|Halloween Safety Tips|
|By Battalion Chief Keith Grierson|
|October 29, 2019|
Halloween is fast approaching, and with it, the rush to find the perfect costume, that great pumpkin, and just the right decorations to cover your house. Hidden within all this fun and excitement are potential fire hazards, and the Skippack Fire Company want to remind everyone about some simple Halloween safety tips to help avoid seasonal hazards.
During the years 2011-2015, U.S. fire departments responded to an estimated average of 840 home structure fires annually that began with decorations. These fires caused an average of 2 civilian deaths, 36 civilian injuries, and $11.4 million in direct property damage per year. Almost half (45%) of these fires were tied to decorations being too close to some type of heat source, such as a candle. A fire can start when candles are too close to decorations or when long, trailing costumes come into contact with candles.
The following tips can help ensure a harm-free holiday season:
Candles - Refrain from having an open flame. Use battery-operated candles or glow-sticks in your jack-o-lanterns.
Costumes - Choose the right costume. Stay away from long or flowing fabric, and skip extraneous costume pieces.
Decorations - Avoid flammable decorations including dried flowers, cornstalks and crepe paper that are highly flammable. Keep decorations away from open flames and other heat sources, including light bulbs and heaters.
Exits - Remember to keep all decorations away from doors so that they are not blocking any exits or escape routes.
Smoke alarms - Make sure all of your smoke alarms are working and up to date.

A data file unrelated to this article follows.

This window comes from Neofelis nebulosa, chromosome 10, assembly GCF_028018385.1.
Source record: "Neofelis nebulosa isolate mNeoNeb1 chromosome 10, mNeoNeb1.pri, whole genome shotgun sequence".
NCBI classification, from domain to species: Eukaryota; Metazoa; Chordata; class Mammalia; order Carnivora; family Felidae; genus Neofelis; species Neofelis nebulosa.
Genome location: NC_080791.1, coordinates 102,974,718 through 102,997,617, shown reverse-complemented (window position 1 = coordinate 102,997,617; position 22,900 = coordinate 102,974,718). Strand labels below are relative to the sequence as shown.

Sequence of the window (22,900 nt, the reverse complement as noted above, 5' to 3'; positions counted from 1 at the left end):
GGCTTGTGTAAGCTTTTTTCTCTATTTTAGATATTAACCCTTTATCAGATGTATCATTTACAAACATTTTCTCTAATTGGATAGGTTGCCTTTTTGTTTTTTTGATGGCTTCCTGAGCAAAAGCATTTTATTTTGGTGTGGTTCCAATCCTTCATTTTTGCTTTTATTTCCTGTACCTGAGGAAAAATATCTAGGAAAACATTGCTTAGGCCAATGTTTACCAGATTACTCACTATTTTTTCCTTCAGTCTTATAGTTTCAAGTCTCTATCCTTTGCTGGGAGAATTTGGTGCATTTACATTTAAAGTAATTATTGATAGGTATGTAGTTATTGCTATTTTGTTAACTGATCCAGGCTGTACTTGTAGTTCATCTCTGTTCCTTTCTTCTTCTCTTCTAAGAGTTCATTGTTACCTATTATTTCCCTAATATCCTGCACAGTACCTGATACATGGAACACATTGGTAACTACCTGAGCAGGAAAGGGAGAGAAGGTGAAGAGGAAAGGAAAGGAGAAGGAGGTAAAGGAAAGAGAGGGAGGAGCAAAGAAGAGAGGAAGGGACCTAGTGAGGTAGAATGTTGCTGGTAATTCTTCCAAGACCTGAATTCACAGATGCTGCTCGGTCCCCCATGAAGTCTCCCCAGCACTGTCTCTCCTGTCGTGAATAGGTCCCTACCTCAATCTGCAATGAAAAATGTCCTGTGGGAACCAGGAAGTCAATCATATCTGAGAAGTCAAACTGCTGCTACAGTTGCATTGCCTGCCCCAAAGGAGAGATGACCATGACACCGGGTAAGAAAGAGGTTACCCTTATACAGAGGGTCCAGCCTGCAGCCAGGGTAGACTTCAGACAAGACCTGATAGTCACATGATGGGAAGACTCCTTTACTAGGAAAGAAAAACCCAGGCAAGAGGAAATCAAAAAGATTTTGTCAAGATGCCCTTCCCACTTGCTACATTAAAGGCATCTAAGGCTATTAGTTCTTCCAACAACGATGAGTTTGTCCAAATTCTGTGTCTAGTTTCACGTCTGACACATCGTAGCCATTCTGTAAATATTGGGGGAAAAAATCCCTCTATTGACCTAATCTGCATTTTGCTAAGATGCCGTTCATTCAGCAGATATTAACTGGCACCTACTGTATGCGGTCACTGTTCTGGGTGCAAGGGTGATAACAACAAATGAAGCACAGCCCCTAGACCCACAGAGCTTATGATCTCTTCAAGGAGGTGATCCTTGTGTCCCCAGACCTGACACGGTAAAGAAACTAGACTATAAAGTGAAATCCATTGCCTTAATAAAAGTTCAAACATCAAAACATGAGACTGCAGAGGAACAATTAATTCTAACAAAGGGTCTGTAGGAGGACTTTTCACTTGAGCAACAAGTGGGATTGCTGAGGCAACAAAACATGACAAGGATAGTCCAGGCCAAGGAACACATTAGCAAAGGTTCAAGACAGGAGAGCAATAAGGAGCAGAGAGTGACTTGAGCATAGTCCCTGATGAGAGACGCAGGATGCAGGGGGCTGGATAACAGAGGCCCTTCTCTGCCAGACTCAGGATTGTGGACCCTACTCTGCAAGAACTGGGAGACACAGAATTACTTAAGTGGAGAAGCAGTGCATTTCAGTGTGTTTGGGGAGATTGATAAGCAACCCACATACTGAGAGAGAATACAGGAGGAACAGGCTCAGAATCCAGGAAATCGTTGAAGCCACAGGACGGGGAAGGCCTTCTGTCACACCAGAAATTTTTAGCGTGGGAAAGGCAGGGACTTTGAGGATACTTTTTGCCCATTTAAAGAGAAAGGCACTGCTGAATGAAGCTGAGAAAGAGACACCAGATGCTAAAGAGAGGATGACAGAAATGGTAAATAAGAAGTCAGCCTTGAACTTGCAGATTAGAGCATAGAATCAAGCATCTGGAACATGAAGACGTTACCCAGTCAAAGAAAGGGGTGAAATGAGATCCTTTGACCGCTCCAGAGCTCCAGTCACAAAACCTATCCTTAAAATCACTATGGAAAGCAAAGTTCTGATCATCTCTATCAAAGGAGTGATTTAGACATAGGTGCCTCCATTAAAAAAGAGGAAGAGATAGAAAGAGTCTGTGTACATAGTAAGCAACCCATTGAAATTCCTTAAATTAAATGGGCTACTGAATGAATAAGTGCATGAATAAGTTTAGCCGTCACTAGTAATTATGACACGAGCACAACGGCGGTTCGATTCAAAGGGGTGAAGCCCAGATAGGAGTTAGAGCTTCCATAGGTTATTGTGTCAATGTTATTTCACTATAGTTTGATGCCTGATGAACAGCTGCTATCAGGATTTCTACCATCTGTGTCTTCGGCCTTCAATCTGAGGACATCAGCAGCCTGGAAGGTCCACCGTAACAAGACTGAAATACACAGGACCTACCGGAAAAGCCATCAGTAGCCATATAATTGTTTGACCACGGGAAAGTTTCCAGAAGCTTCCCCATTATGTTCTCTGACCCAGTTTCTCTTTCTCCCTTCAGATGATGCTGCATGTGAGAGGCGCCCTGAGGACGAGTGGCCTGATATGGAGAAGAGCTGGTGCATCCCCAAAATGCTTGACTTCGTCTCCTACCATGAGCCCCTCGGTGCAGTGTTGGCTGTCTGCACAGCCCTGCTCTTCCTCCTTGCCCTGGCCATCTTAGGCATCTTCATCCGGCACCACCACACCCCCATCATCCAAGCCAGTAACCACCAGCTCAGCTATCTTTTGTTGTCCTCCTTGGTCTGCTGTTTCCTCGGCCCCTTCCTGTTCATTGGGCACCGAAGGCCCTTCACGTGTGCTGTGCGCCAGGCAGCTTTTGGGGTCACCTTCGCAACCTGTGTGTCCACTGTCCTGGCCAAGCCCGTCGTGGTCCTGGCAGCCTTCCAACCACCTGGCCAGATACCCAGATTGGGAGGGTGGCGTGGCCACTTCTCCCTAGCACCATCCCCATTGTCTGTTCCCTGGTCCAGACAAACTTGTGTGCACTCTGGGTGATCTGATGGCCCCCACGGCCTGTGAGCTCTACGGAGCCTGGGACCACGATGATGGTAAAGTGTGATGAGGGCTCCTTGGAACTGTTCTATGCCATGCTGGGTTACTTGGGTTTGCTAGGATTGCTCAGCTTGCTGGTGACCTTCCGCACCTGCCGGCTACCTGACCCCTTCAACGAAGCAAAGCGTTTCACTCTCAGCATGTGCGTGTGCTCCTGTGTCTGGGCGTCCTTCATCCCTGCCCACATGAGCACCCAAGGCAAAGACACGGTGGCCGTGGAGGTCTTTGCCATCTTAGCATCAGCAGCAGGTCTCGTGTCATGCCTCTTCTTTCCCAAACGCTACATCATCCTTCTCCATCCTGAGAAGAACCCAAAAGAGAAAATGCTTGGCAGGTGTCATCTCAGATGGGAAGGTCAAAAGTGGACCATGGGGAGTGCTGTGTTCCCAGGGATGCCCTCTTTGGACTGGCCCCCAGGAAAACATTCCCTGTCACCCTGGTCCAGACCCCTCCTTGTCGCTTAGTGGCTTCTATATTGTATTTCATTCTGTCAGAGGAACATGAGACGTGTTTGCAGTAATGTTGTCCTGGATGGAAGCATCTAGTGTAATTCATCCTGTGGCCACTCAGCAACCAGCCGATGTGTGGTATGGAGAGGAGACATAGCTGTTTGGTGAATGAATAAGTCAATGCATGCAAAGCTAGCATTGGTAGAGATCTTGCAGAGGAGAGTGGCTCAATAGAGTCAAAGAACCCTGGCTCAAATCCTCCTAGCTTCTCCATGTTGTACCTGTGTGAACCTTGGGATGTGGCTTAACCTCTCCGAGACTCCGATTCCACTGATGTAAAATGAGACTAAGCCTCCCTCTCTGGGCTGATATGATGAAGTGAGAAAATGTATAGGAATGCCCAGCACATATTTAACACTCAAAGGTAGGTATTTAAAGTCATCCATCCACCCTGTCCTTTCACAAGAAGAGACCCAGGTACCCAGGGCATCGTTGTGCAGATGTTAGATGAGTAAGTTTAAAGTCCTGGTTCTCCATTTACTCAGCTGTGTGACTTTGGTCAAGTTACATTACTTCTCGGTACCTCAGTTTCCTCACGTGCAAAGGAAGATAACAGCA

Visibility - Provide flashlights to children or have them carry glow sticks as part of their costumes. Make sure if a child is wearing a mask that the eye holes are large enough to see out of them.
Slow down and be alert, especially in residential neighborhoods. Trick-or-treaters may dart into the street.
Look for trick-or-treaters at intersections and on the side of the road.
Enter and exit driveways and alleys slowly and carefully.
Get rid of distractions, like your phone, so you can concentrate on your surroundings.
Turn on your headlights earlier in the day so you can spot children from a greater distance.
Popular trick-or-treating hours are 5:30 to 9:30 p.m. Be especially alert for children during these hours.
Don’t assume you have the right of way. Drivers may have trouble seeing trick-or-treaters.
Watch out for children in dark clothing.
Discourage new, inexperienced drivers from driving on Halloween.
The Halloween hype can cause pets stress. Before trick-or-treating starts, put your cat or dog in a safe, quiet room where they will be safe from Halloween activities.
Remember, Halloween candy is hazardous to pets.
Keep your pets away from Halloween decorations that may be dangerous to them.
If you dress your pet in a costume, make sure the pet feels safe and comfortable wearing the costume.
Bring your pets inside before dark, and make sure they can’t run away if they get spooked.